# Simple Infinite Continued Fraction Converges to Irrational Number

## Theorem

The value of any simple infinite continued fraction in $\R$ is irrational.

## Proof

Let $\sqbrk {a_0, a_1, a_2, \ldots}$ be a simple infinite continued fraction.

Note that by Simple Infinite Continued Fraction Converges, a simple infinite continued fraction is indeed convergent, say to $x \in \R$.

Let $p_0, p_1, \ldots$ and $q_0, q_1, \ldots$ be its numerators and denominators.

Let $C_0, C_1, \ldots$ be its convergents, so that $C_n = p_n/q_n$ for $n \ge 0$.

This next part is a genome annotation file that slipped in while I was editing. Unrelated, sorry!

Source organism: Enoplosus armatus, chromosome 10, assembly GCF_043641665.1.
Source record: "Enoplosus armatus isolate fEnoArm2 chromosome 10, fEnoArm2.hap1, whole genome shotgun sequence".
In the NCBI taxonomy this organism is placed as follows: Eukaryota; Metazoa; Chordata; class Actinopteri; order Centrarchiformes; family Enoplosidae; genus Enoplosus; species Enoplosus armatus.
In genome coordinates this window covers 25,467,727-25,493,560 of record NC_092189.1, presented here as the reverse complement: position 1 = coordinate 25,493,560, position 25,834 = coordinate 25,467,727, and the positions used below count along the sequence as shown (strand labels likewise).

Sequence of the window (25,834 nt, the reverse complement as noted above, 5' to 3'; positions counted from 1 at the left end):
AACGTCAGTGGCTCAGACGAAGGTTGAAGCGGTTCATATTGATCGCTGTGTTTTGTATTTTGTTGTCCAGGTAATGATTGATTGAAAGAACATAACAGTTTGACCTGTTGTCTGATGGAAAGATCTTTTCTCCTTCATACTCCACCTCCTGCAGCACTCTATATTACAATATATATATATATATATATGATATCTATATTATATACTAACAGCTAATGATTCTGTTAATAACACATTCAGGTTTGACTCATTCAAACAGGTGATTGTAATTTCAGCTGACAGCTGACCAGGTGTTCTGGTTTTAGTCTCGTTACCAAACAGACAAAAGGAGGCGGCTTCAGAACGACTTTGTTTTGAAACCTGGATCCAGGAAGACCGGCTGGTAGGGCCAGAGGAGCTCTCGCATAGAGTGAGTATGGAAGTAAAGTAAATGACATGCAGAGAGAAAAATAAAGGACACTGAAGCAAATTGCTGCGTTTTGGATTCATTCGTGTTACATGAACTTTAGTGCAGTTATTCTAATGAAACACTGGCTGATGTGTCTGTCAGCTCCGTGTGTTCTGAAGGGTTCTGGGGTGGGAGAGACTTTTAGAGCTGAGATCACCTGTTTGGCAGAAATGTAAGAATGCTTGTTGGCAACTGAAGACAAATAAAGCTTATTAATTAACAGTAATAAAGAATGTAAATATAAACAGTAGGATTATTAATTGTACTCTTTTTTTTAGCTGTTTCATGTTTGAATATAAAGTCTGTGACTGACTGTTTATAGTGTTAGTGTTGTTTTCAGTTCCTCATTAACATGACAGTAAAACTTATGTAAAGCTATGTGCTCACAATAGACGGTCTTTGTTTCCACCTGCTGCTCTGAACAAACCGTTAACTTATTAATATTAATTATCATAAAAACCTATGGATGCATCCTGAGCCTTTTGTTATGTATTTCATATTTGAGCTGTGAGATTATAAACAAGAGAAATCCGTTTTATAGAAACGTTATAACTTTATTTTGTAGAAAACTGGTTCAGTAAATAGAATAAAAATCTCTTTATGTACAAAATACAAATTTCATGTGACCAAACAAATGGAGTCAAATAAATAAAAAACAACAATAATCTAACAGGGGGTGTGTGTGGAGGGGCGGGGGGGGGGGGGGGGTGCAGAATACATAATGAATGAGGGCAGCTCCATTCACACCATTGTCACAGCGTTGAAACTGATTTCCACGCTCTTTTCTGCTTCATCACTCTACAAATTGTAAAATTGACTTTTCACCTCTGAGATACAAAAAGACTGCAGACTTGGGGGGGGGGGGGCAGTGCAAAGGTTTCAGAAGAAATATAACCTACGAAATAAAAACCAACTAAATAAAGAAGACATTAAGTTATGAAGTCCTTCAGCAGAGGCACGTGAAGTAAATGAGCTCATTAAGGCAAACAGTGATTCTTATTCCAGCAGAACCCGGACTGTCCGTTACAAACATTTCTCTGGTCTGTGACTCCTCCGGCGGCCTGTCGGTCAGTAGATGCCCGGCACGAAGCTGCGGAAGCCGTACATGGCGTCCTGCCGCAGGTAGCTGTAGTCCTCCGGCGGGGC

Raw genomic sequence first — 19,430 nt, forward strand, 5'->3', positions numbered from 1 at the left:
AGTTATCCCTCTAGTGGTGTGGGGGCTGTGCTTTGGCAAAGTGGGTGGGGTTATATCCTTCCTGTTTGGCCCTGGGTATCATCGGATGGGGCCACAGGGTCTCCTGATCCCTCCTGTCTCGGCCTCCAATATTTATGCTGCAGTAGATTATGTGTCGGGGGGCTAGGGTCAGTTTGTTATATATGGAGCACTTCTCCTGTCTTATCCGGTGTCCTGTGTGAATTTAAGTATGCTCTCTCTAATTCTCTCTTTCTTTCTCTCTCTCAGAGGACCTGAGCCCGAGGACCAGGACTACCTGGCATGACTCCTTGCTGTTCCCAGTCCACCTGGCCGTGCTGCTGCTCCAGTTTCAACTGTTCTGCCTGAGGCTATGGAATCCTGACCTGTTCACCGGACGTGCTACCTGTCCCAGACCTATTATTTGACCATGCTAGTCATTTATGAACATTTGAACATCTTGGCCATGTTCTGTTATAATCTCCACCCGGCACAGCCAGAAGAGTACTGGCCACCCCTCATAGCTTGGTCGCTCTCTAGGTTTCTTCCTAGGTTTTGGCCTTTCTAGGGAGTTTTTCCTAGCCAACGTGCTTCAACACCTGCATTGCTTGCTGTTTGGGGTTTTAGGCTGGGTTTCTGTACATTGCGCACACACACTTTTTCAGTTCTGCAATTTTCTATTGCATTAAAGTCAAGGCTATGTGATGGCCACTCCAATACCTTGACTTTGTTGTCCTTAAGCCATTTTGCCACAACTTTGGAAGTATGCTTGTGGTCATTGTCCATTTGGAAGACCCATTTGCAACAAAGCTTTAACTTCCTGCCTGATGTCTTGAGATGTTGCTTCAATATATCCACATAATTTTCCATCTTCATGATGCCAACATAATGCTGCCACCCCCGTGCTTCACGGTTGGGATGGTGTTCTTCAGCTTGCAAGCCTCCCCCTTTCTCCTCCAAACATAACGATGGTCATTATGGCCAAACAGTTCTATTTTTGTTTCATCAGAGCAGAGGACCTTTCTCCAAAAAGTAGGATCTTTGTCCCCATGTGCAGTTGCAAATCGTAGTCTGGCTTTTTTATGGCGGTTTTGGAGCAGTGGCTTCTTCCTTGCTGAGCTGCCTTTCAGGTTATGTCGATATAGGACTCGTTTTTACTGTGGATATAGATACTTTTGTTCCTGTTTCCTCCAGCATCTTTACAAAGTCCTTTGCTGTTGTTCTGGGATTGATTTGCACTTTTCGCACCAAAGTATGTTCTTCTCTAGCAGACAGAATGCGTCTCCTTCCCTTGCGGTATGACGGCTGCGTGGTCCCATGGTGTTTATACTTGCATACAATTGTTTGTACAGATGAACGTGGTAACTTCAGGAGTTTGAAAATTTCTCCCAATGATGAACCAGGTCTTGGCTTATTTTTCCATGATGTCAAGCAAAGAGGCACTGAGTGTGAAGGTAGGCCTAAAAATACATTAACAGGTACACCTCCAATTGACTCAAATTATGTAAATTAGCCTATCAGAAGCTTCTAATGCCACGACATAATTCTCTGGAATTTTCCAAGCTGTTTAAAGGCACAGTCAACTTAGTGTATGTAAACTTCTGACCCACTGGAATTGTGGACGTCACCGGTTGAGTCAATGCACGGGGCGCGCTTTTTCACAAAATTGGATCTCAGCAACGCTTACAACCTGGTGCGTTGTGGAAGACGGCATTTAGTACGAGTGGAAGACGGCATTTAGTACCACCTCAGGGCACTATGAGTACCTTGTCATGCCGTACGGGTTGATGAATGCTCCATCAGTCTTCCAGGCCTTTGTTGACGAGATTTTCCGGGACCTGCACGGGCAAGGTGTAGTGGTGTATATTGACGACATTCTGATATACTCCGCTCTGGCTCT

For all $n \ge 0$, from Accuracy of Convergents of Convergent Simple Infinite Continued Fraction:

- $\size {x - \dfrac {p_n} {q_n} } < \dfrac 1 {q_n q_{n + 1} }$

Suppose $x$ is rational.

That is, let $x = \dfrac r s$ where $r, s \in \Z$ such that $s > 0$.

Then:

- $0 < \size {\dfrac r s - \dfrac {p_n} {q_n} } = \dfrac {\size {r q_n - s p_n} } {s q_n} < \dfrac 1 {q_n q_{n + 1} }$

We note that:

- $\dfrac r s \ne \dfrac {p_n} {q_n}$

because otherwise the continued fraction would be finite.

So:

- $0 < \size {r q_n - s p_n} < \dfrac s {q_{n + 1} }$

But Denominators of Simple Continued Fraction are Strictly Increasing.

That means we can choose $n$ so that $q_{n + 1} > s$.

But then $\size {r q_n - s p_n}$ would be an integer lying strictly between $0$ and $1$, which cannot happen.

So no such integers $r, s$ exist.

Thus $x$ must be irrational.

$\blacksquare$